Kerrick testified that he repeatedly fired because Ferrell kept charging at him and he didn't think his weapon was even working.

Holding back tears and in a quavering voice, Officer Randall Kerrick re-created the events, at one point yelling "Stop!" and "Get on the ground!" to a nearly packed courtroom

Police training expert Dave Cloutier testified that Kerrick's decision to shoot Ferrell was consistent with the department's training.

Cloutier, who has served as an instructor at the North Carolina Justice Academy, said Kerrick was responding to a potentially dangerous 911 call: a report of a man breaking into a woman's house.

However, Police Capt. Mike Campagna testified that the shooting violated department policy. He said nonlethal force should have been used to subdue Ferrell.

Kerrick's attorneys have argued that Ferrell was moving quickly in the officer's direction. They say Kerrick opened fire because he feared that Ferrell was going to attack him and take his gun.

Officer Adam Neal, who was also at the shooting scene, testified that he never considered pulling a weapon that night and instead viewed the situation as one that would require physical force to restrain the subject.

Defense attorneys targeted Ferrell's condition at the time of the shooting, pointing to the fact that he had smoked marijuana and drank alcohol before the wreck that led to the deadly confrontation.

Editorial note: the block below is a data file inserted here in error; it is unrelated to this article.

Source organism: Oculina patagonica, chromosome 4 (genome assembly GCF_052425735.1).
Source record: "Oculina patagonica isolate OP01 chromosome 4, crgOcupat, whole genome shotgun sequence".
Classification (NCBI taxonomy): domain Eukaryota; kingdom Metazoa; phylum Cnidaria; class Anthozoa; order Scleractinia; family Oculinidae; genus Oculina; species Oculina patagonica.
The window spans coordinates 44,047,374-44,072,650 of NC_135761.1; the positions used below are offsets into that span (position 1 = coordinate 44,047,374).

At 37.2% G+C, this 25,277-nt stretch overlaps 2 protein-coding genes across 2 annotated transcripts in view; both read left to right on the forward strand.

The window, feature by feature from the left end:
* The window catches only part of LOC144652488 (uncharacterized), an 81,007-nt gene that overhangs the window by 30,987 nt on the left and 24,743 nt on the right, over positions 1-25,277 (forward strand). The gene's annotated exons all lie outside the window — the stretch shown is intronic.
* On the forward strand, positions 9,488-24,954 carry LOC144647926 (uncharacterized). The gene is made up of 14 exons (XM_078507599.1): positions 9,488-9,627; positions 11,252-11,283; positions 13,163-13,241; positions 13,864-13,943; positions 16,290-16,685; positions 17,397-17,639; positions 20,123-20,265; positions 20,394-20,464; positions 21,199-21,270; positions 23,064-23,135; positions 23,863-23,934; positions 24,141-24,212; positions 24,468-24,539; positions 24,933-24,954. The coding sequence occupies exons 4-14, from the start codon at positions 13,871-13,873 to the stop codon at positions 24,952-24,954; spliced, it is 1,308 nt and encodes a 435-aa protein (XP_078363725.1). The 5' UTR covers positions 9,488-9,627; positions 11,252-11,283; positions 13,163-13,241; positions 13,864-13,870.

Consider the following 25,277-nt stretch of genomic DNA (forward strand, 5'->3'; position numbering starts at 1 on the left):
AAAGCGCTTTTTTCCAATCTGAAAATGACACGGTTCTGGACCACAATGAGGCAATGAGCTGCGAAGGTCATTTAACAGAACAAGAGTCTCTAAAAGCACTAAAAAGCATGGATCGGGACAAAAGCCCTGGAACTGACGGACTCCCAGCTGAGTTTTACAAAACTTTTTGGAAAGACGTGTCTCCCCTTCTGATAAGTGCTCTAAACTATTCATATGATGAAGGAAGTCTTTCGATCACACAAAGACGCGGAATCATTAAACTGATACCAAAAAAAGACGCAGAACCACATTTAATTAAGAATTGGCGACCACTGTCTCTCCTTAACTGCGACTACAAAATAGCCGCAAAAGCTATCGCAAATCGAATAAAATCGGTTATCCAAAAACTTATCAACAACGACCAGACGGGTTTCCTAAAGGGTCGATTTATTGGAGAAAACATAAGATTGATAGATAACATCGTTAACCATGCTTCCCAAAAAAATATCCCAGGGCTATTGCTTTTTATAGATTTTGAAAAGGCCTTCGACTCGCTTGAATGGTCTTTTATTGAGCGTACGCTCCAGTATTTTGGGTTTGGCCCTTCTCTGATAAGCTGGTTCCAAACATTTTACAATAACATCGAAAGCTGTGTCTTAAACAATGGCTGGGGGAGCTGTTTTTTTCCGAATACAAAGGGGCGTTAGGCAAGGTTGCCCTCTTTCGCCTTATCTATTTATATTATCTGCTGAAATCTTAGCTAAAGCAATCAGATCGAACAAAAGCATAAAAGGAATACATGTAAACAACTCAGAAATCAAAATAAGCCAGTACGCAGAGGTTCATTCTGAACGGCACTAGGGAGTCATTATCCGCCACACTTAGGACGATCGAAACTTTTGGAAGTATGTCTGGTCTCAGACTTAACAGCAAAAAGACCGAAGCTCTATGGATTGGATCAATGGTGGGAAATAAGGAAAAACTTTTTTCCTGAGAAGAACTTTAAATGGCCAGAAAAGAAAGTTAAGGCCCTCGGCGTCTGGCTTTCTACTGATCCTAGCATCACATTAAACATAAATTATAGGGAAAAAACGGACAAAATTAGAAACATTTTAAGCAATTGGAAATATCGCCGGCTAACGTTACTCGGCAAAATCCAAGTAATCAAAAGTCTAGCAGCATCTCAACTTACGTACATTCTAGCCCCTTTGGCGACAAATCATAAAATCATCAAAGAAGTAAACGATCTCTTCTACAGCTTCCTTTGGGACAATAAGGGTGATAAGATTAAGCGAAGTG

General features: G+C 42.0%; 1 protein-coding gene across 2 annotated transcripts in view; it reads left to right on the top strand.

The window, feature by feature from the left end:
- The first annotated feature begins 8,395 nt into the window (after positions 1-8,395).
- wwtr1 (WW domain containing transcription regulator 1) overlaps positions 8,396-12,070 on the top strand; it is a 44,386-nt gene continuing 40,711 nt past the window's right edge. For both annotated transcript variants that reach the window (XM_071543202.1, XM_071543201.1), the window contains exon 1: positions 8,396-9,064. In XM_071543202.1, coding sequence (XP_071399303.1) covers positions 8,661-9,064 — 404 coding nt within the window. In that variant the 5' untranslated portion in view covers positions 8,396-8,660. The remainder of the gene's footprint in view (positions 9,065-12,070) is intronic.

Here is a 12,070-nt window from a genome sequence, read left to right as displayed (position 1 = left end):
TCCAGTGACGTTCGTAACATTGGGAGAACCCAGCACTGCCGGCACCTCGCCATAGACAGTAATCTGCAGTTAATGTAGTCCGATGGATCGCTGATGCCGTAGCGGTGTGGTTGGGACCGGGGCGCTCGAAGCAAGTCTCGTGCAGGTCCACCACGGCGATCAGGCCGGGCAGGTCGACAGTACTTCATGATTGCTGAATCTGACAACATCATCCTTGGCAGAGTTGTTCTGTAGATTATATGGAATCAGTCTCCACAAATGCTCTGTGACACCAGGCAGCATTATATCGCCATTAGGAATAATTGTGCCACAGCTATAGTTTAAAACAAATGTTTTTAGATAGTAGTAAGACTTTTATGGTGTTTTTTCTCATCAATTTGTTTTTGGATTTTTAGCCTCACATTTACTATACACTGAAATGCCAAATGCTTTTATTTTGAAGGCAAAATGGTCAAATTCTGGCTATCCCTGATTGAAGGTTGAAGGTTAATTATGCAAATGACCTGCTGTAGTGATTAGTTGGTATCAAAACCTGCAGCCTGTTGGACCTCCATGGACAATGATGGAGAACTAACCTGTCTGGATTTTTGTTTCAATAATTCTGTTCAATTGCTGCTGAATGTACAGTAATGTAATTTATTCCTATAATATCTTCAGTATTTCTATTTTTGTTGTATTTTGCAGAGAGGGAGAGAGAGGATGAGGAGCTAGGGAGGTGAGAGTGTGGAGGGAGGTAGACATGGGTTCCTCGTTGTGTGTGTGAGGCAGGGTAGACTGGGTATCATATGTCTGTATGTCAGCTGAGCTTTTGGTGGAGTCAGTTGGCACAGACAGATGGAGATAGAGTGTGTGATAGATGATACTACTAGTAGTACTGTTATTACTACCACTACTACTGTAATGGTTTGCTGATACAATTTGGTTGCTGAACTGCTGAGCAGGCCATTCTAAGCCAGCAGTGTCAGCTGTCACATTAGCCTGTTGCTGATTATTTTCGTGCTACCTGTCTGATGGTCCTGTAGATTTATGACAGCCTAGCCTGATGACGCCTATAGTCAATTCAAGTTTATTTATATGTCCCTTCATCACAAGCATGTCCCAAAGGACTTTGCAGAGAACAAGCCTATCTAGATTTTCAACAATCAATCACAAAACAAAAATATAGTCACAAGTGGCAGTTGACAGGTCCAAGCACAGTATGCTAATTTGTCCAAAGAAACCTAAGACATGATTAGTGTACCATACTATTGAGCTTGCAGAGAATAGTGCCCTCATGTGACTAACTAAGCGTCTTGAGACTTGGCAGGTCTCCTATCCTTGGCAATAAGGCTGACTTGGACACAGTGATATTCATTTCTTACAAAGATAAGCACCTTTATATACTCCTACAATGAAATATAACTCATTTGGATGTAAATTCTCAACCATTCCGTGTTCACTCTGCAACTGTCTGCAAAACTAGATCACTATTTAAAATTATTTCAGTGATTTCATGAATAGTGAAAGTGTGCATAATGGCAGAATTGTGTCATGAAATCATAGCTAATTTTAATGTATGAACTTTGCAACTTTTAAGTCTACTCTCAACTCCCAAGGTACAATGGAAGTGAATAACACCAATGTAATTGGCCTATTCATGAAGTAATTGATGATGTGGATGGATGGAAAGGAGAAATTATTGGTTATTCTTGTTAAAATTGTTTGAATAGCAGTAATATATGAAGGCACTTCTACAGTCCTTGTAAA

The Ferrell family has already settled a lawsuit with the city of Charlotte, receiving $2.25 million.

Ferrell was killed a little less than a year before an unarmed black man in New York and an unarmed 18-year-old black male in Ferguson, Missouri, died after separate violent encounters with police - cases that shined a national spotlight on how police departments treat minorities and sparked calls for widespread reforms. Protests and rioting followed Michael Brown's death in Ferguson and a grand jury's refusal to indict the officer.

Protests also followed the deaths of two unarmed black men after encounters with police earlier this year in Baltimore and South Carolina. Officers have been charged in both of those cases. Kerrick's trial, while packing the courthouse, has drawn little outside attention.

Unlike some other cases, the officer was arrested and charged about 12 hours after the shooting.